Reggae as Resistance
On 15 October 1940 at 19.45, a huge bomb was dropped on Morley College London’s Waterloo Centre, destroying the oldest parts of the building and leaving only the 1937 extension standing. The Principal had just left for home and there were 195 local people sheltering in the building whose homes had already been bombed.
57 people died including the Assistant Schoolkeeper Tommy Rosser and his family. College records were destroyed, the beautiful murals by Eric Ravilious, Edward Bawden, Charles Mahoney and John Anthony Greene were lost too.
The impact on Morley and the local community was devastating. Many houses in King Edward Walk were destroyed by flying masonry. The King’s Arms pub on the corner of Westminster Bridge Road and King Edward Walk was so badly damaged it was never used as a public house again. It remained derelict until the mid-1960s when Morley College London acquired it as an arts centre – now Morley Gallery and itself, recently refurbished. During the redevelopment, areas of the old bomb-blackened buildings were preserved and kept visible to show the history of the building and commemorate the devastating damage.
True war-time spirit prevailed and within days Morley was running classes again, utilising Johanna primary school. Eye witness accounts from members of staff tell of windows being blown out as fast as the glazier fixed them, of the canteen serving “sandwiches with unidentifiable fillings” in a corridor, the refreshment having been lost.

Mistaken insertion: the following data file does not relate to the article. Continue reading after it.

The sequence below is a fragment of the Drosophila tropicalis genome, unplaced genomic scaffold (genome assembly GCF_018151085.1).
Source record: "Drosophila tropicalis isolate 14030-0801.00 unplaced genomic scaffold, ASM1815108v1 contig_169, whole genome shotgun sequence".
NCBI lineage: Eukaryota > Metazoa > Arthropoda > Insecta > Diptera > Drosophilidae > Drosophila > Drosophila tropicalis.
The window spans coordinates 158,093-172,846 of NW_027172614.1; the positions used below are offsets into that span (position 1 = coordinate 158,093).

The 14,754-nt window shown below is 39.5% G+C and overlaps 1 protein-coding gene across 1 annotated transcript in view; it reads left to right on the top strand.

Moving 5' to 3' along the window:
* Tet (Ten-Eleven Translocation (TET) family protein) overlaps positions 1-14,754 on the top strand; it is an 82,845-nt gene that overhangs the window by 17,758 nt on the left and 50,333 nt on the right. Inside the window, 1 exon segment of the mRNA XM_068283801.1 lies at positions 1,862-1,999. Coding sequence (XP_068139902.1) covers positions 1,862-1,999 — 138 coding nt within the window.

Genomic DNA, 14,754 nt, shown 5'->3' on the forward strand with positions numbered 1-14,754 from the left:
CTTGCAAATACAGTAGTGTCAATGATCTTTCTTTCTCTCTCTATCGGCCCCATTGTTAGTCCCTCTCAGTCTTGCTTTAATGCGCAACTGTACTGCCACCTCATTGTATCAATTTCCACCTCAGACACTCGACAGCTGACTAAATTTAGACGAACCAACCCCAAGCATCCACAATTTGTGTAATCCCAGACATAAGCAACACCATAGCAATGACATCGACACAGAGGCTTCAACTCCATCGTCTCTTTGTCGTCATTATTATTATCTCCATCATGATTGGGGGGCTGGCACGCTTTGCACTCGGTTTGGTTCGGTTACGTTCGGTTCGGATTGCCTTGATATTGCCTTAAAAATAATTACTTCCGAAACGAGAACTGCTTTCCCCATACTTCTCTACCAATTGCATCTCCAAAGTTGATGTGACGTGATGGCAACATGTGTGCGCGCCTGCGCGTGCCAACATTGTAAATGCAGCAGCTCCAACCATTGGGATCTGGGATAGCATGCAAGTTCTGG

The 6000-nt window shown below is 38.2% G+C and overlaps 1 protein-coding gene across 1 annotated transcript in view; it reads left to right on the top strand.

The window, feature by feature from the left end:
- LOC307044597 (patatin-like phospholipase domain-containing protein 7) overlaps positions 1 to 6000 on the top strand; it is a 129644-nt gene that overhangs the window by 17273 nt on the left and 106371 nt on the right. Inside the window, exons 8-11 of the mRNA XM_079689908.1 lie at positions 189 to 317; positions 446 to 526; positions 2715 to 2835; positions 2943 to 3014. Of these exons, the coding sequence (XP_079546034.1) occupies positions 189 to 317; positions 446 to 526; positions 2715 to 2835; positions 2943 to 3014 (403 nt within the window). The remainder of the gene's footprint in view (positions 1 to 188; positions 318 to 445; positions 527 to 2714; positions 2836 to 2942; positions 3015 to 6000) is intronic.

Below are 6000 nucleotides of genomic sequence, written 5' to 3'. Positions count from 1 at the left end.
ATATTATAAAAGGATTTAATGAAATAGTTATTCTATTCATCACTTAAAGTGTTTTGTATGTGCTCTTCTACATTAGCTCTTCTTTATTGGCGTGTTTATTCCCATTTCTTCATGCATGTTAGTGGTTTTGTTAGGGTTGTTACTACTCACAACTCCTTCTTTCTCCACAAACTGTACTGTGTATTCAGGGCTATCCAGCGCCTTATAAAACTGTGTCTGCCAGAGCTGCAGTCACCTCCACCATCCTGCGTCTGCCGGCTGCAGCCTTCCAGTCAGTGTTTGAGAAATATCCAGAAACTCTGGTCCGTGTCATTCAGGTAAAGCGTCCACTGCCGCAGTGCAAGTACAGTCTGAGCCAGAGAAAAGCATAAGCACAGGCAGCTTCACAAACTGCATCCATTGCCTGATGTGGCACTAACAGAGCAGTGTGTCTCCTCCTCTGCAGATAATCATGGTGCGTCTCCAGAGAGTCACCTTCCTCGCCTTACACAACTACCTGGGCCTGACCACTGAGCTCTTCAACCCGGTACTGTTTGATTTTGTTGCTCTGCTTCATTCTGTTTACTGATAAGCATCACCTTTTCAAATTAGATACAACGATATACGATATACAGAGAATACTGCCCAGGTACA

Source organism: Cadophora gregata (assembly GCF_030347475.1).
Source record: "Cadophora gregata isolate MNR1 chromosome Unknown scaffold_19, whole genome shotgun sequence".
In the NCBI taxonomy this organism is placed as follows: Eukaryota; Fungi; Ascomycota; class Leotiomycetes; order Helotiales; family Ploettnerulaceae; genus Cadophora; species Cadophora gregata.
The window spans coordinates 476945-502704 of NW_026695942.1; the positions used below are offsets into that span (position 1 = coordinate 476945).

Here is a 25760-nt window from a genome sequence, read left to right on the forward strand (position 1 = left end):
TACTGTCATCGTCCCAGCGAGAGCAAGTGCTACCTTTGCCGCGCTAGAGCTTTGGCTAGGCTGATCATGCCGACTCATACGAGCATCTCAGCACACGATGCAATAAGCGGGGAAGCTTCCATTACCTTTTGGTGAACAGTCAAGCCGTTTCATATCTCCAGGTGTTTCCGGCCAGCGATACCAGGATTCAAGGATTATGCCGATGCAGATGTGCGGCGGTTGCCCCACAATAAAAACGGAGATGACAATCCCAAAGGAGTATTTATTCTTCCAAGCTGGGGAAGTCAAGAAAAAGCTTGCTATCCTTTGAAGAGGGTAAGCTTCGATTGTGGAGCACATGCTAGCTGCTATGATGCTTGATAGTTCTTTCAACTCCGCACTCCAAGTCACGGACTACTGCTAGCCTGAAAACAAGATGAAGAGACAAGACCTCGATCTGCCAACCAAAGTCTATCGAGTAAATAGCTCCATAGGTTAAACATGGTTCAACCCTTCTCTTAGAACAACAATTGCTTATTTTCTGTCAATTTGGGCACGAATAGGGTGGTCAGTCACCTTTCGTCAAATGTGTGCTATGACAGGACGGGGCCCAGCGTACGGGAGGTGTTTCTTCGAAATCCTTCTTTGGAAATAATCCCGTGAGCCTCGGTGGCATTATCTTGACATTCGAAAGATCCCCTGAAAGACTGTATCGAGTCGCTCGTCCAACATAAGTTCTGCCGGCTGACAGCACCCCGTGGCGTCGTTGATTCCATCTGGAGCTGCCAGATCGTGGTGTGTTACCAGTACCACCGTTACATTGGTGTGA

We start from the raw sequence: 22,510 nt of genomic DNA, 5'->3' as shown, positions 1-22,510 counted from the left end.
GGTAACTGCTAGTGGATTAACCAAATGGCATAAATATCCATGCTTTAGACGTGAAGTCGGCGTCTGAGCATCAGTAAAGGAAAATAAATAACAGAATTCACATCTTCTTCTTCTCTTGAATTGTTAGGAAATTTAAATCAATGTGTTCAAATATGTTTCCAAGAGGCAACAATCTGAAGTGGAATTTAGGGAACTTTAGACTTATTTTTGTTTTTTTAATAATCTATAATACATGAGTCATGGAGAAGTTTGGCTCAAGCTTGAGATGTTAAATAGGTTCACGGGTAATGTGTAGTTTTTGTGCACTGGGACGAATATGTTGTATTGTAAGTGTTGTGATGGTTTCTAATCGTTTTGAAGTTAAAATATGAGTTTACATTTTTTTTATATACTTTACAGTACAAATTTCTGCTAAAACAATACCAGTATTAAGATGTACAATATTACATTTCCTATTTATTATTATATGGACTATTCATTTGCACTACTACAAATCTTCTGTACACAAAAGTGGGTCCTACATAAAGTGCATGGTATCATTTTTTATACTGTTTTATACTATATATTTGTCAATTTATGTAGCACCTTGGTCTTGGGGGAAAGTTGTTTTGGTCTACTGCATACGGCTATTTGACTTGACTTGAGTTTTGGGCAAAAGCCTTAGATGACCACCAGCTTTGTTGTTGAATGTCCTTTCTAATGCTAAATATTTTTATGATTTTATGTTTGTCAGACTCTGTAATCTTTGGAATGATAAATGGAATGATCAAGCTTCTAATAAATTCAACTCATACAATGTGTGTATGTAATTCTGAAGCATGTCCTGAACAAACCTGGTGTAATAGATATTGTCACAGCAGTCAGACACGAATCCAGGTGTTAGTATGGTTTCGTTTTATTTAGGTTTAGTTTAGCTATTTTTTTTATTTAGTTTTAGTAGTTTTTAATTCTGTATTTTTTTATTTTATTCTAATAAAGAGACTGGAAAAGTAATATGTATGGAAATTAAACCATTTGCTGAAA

The College’s administration moved to the library and Margaret Cowles, the Principal’s Assistant recalled in 1956, “It was that foggy November afternoon in 1940 when we sat, Mr. Cottrell and I, in a library without doors, windows, heat or light, the College being considered unfit for normal human occupation. We were engaged on an important letter to County Hall by the light of two candles and one hurricane lamp, and with the aid of a bomb-lamed typewriter whose movements were unpredictable. The work progressed slowly because knees knocked and hands shook with cold in spite of several layers of coats and scarves – Mr. C. even had a hat pulled down over his ears. Finally we downed tools in a hurry when a kettle of water (coaxed out of the schoolkeeper across the way) came to boiling point on the oil stove on which we had placed it some five hours before and “tea was up!”
Mr C (George Cottrell, the indomitable College Secretary for forty years) wrote in 1952, “The administrative staff were left with absolutely nothing, other than the few cash record books which it had been found possible to cram into the small College safe. This particular article, being somewhat heavier than air, went down instead of up and was found under mountains of debris, almost intact!”
That safe is still in use in the College, its scars evident. The spirit of ‘Make Do and Mend’ lives on.
It would be another 18 years before a new, rebuilt and restored Morley College London was completed, opened in 1958 by the Queen Mother and still serving as our Waterloo Centre for adult education today.
Thank you to Elaine Andrews, Learning Resources Centre Manager (Waterloo) and archivist for writing this commemorative article and drawing on these powerful eye witness accounts.